Just before Christmas, for example, an EC directive was defeated that would have effectively destroyed much of the mail order industry by banning cash with order sales. The same directive would also have required direct marketers to contact every consumer on their database to ask them whether they objected to their details being used for direct mail or telemarketing purposes.
Lloyd says: “The DMA spent eight years trying to get the TPS off the ground in the UK – it was like pulling teeth. But the scheme came into its own when, just before Christmas, the Distance Contracts Directive (the EC directive governing mail order and other forms of distance selling) was being debated.”
The existence of the TPS, Lloyd maintains, enabled the DMA and its allies to defeat a proposal that any marketer who has consumers’ phone numbers stored on a database would have to write to every one of them and ask their permission to use those phone numbers for telemarketing purposes.
Lloyd adds: “What would effectively have been a ban on outbound telemarketing put the fear of God into telemarketing companies. They said, hand on heart, they would clean up their act – and I intend to hold them to that.”
Research conducted by the DMIS in the past has asked consumers to define “junk mail”. More than a third (35 per cent) cited lack of relevance – junk, they said, was items that were unwanted or of no interest. A similar number (34 per cent) said junk mail was unsolicited. One in five consumers (20 per cent) classified junk mail as any mail selling something and 18 per cent said it was advertising.
That was in 1992, however, and this particular survey was conducted again last year, with the results currently being collated. Jo Howard Brown, a director of the DMIS, says the preliminary findings indicate that consumers are less hostile than they were three years ago.
Research from Mintel – from 1991 and 1993 – paints a more confused picture. In 1993, while more people said they did not mind receiving direct mail from companies they were already dealing with or from companies they did not know, more people also objected. Overall, however, the increase in favourable responses appears to outweigh the increase in negative responses. Mintel’s research also suggests that men are more favourable to direct mail than women, perhaps because women are still being targeted by blanket and often irrelevant “housewife” campaigns.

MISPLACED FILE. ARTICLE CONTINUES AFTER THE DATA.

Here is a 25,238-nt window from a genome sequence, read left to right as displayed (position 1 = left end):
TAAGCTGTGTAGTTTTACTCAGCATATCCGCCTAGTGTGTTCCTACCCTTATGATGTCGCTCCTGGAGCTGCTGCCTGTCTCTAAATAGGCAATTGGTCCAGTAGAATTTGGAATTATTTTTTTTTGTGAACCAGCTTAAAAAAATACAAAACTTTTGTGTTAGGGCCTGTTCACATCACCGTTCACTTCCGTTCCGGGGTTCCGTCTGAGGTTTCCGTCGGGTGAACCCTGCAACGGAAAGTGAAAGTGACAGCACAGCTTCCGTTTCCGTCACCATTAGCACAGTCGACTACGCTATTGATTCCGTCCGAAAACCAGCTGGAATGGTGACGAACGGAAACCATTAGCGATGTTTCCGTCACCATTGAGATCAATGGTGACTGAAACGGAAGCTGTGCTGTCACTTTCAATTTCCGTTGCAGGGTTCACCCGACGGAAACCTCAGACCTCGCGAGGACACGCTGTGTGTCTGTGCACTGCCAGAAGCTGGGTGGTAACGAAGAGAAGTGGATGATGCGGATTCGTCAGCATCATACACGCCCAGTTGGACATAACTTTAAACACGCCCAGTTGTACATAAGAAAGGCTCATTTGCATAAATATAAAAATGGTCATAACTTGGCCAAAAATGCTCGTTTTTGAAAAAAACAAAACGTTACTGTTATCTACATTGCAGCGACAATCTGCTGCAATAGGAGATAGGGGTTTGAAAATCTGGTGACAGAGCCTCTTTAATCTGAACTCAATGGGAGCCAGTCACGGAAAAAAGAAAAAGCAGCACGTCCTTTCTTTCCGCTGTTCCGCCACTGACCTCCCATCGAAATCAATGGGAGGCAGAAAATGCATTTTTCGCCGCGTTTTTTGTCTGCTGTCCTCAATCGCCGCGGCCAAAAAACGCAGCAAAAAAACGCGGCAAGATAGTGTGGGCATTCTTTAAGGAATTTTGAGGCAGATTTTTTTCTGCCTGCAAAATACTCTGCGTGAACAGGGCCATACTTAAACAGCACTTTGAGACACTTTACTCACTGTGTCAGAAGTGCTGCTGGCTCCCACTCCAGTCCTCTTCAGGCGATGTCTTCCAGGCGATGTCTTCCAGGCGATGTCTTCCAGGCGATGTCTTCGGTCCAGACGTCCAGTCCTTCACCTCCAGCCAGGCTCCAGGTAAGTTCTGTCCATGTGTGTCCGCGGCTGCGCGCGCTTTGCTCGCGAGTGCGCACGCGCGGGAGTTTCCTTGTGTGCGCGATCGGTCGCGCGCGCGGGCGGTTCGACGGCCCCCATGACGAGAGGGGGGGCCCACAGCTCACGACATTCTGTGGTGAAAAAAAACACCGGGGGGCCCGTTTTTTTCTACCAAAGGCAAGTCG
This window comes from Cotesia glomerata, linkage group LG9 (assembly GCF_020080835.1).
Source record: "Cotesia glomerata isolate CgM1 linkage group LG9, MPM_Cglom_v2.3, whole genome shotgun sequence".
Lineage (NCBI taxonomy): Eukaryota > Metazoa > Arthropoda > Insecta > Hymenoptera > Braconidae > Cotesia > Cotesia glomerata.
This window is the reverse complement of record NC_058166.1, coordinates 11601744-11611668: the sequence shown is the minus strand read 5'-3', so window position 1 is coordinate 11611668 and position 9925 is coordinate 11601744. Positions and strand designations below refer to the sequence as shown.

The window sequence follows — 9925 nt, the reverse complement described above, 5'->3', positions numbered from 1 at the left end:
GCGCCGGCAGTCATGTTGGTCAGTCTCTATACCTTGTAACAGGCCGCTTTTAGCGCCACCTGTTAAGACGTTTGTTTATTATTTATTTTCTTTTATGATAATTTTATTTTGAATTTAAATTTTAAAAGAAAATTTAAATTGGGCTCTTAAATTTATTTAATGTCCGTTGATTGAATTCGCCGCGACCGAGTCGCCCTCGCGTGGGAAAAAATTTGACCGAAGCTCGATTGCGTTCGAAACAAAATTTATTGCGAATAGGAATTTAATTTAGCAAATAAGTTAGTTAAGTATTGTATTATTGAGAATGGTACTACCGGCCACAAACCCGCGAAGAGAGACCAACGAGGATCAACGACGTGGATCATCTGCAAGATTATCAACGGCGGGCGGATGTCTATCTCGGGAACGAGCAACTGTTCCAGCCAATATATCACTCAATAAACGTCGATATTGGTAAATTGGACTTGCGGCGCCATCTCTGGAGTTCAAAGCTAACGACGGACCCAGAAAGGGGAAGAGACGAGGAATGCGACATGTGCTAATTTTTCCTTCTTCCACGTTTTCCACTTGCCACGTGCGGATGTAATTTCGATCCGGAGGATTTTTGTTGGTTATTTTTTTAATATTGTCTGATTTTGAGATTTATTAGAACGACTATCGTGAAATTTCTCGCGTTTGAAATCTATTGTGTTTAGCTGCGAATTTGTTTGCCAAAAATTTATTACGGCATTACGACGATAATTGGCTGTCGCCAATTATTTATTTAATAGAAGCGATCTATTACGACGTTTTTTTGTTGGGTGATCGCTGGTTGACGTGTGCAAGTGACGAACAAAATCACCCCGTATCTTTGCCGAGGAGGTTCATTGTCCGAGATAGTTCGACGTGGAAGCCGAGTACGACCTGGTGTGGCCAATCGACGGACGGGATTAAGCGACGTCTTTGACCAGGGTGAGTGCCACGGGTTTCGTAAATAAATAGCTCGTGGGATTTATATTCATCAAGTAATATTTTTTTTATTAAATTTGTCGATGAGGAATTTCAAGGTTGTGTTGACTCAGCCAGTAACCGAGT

The DMIS has also just published the results of another survey conducted last year, into how consumers react to different creative treatments.
This shows that if mailings – even cold mailings – are about products or services that are of interest to the consumer, then they are consid ered relevant and will be viewed positively.
But the research found that for some consumers there was always the concern about where the company responsible got their names from. Brown says: “The more tenuous the link between the direct mail and their interests, the more likely they are to question it.”
The research also suggests that many of the tricks of the trade favoured by direct mark eters have outworn their usefulness.
Brown observes: “Consumers now feel that certain techniques are transparent in their intent ions and, in seeing through them, reject them as too overt a sales approach or an attempt to pressurise the recipient.”
Lloyd agrees: “The consumer is getting more literate in the ways of direct marketing.
“They can see through the poor offers. I believe there are still some sacred cows of direct marketing that have to be broken – the multi-part letter, for example, or the excessive use of over-printing.”
In addition to thinking that some creative treatments could be usefully dispensed with, Lloyd also believes there is still some way to go before the industry is structurally sound.
“We have certainly cleaned ourselves up: but we haven’t reached the end of the process. I think we have got two or three years to go before we really finish cleaning up our act.”